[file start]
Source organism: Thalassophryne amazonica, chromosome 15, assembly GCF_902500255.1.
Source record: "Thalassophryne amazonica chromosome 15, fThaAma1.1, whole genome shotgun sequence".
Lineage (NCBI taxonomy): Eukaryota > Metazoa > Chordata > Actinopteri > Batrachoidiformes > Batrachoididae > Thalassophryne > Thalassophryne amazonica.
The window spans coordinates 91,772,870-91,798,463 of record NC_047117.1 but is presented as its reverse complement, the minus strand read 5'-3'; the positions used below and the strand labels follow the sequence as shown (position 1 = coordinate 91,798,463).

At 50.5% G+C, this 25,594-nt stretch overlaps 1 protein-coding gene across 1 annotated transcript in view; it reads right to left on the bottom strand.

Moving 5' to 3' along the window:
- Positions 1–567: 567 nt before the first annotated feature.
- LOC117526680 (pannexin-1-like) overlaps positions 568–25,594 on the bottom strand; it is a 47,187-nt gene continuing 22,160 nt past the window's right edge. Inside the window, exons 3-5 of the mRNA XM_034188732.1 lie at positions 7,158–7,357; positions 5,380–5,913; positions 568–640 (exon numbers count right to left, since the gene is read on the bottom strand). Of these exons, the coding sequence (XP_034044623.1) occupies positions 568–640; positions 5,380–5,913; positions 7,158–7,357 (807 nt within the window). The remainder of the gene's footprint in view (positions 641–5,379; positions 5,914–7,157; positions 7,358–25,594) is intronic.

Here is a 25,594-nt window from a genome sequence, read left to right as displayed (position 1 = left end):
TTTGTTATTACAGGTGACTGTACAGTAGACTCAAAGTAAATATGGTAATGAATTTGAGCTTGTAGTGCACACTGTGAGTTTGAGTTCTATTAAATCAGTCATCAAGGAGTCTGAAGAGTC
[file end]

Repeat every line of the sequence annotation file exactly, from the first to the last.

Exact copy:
Source organism: Thalassophryne amazonica, chromosome 15, assembly GCF_902500255.1.
Source record: "Thalassophryne amazonica chromosome 15, fThaAma1.1, whole genome shotgun sequence".
Lineage (NCBI taxonomy): Eukaryota > Metazoa > Chordata > Actinopteri > Batrachoidiformes > Batrachoididae > Thalassophryne > Thalassophryne amazonica.
The window spans coordinates 91,772,870-91,798,463 of record NC_047117.1 but is presented as its reverse complement, the minus strand read 5'-3'; the positions used below and the strand labels follow the sequence as shown (position 1 = coordinate 91,798,463).

At 50.5% G+C, this 25,594-nt stretch overlaps 1 protein-coding gene across 1 annotated transcript in view; it reads right to left on the bottom strand.

Moving 5' to 3' along the window:
- Positions 1–567: 567 nt before the first annotated feature.
- LOC117526680 (pannexin-1-like) overlaps positions 568–25,594 on the bottom strand; it is a 47,187-nt gene continuing 22,160 nt past the window's right edge. Inside the window, exons 3-5 of the mRNA XM_034188732.1 lie at positions 7,158–7,357; positions 5,380–5,913; positions 568–640 (exon numbers count right to left, since the gene is read on the bottom strand). Of these exons, the coding sequence (XP_034044623.1) occupies positions 568–640; positions 5,380–5,913; positions 7,158–7,357 (807 nt within the window). The remainder of the gene's footprint in view (positions 641–5,379; positions 5,914–7,157; positions 7,358–25,594) is intronic.

Here is a 25,594-nt window from a genome sequence, read left to right as displayed (position 1 = left end):
TTTGTTATTACAGGTGACTGTACAGTAGACTCAAAGTAAATATGGTAATGAATTTGAGCTTGTAGTGCACACTGTGAGTTTGAGTTCTATTAAATCAGTCATCAAGGAGTCTGAAGAGTC